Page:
This means self care, goal setting, surrounding yourself with positive support, and feeling a sense of peace. Your greatest ambition should be to love yourself. Without self-love, letting go of toxic people will be difficult.

Every relationship is a risk, but if you know yourself and what you will allow, toxic people will have less of a hold over you. If you are a giver or people pleaser, you are most at risk to being in a one-sided relationship. You shouldn’t be punished for caring, but sometimes trust needs to be earned. If you have self-love, you are treating yourself the best way possible. You know that others need to meet your standards; otherwise, they don’t get to be a part of your life.

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It’s possible that you can love yourself and still not see the signs. It can be difficult for some to be aware that toxic people exist. However,, if you know how much you mean to others in your life and what you are worth, you will be less likely to take on a relationship that is harmful to you or repeat negative patterns. Self-love is how we get out of toxic relationships, but it’s also how they never begin.

4. Know When Forgiveness Is Possible

There are times a person will prove their worth to you. They may make a mistake that makes them seem like a horrible person. They may forget to be good to you because of their own issues. They may just have no example of what a healthy relationship looks like. They may have an inflated ego that really comes from insecurity. The list goes on.

If they apologize, that’s a start. Look at their actions. Are they changing for the better because they really want to change or just seeming to in order to manipulate you? A person may control others with their image or perceived personality, but if you see through them, you may be able to discern the degree to which they are willing to be there for you.

If they start to do the right thing, you may begin to trust them again. Don’t start forgiving them until time has passed and you are sure there is growth, even if they show vulnerability or remorse. You can give a second chance if they truly have an awakening. Otherwise, it’s best to get out. Don’t let them walk all over you; let them walk out the door.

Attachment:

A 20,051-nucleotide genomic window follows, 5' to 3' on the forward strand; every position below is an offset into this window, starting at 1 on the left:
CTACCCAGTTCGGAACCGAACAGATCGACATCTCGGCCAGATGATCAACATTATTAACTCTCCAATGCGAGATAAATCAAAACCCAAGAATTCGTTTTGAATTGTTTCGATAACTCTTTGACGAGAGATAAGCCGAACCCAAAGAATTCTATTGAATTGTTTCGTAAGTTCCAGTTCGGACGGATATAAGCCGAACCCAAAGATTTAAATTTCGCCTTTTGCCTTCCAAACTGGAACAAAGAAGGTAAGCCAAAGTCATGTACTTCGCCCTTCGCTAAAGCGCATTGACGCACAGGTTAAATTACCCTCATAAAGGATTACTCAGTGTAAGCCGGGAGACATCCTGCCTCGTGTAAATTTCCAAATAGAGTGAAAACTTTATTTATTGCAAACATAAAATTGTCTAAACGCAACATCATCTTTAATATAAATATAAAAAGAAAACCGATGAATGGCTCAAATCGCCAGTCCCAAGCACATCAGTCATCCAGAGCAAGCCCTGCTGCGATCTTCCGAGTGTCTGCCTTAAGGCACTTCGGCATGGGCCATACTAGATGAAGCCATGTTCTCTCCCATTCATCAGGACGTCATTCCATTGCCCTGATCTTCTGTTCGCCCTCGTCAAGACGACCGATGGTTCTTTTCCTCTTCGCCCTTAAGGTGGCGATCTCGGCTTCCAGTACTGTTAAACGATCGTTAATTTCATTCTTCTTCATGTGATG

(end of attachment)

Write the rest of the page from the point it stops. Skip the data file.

If you do give a second change and they still refuse to change, you have every right to remove them and continue the process of letting go of toxic people. The moment you even want to leave may also be a good time to get out. You don’t have to compromise yourself in order to care for them.

Forgiveness is the release of resentment or anger[3]. Forgiveness doesn’t mean reconciliation. You have to go back to the same relationship or accept the same harmful behaviors from someone. You don’t have to let them back in. You don’t have to do anything you don’t want to do.

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Remember, forgiveness is ultimately for you, not them. You don’t need that person in your life in order to forgive them, and if you give them a second chance, proceed with caution.

Final Thoughts

Recognize the red flags, set boundaries, invest in yourself, and know when forgiveness is possible. This is how you cope with a toxic person impacting your life. You have power in the direction of your life and the people who accompany you as you move forward. Use it.

If a person is worthwhile, they will prove themselves through their actions, not their words. If they cross certain lines that really harm you, you owe them nothing. You have every right to feel what you feel and to be upset. Honor your feelings and communicate them because it’ll only continue to keep happening if you don’t.

If this is happening to you, it’s time to put a stop to it. It’s time to take control. It’s time to live for yourself, not for what others say about you. It’s time to set your standards higher than they’ve ever been before. And most of all, it’s time to let go.

Resource reminder: A physically abusive relationship is ALWAYS toxic. There are resources for you. Always speak up.

If you are in such a cycle or domestic violence or abuse reach out for help. For example, there is The National Domestic Violence Hotline (https://www.thehotline.org/) which can be reached at 1−800−799−7233. There are other ways to get help if you simply ask for it. 

More Tips on Letting Go of Toxic People

Featured photo credit: Hannah Busing via unsplash.com